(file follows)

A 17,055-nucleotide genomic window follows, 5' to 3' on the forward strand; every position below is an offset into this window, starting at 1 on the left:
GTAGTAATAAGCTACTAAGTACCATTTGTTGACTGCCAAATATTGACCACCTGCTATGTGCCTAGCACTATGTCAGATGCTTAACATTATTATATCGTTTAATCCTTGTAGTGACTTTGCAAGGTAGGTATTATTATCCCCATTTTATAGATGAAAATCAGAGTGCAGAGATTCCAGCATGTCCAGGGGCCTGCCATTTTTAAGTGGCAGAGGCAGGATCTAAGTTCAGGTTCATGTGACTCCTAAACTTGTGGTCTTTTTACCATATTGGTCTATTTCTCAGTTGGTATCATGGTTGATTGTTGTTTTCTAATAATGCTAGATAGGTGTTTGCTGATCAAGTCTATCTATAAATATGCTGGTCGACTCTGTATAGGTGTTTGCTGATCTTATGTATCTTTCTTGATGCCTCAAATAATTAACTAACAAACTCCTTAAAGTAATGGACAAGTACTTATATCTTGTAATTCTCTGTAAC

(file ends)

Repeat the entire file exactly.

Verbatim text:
A 17,055-nucleotide genomic window follows, 5' to 3' on the forward strand; every position below is an offset into this window, starting at 1 on the left:
GTAGTAATAAGCTACTAAGTACCATTTGTTGACTGCCAAATATTGACCACCTGCTATGTGCCTAGCACTATGTCAGATGCTTAACATTATTATATCGTTTAATCCTTGTAGTGACTTTGCAAGGTAGGTATTATTATCCCCATTTTATAGATGAAAATCAGAGTGCAGAGATTCCAGCATGTCCAGGGGCCTGCCATTTTTAAGTGGCAGAGGCAGGATCTAAGTTCAGGTTCATGTGACTCCTAAACTTGTGGTCTTTTTACCATATTGGTCTATTTCTCAGTTGGTATCATGGTTGATTGTTGTTTTCTAATAATGCTAGATAGGTGTTTGCTGATCAAGTCTATCTATAAATATGCTGGTCGACTCTGTATAGGTGTTTGCTGATCTTATGTATCTTTCTTGATGCCTCAAATAATTAACTAACAAACTCCTTAAAGTAATGGACAAGTACTTATATCTTGTAATTCTCTGTAAC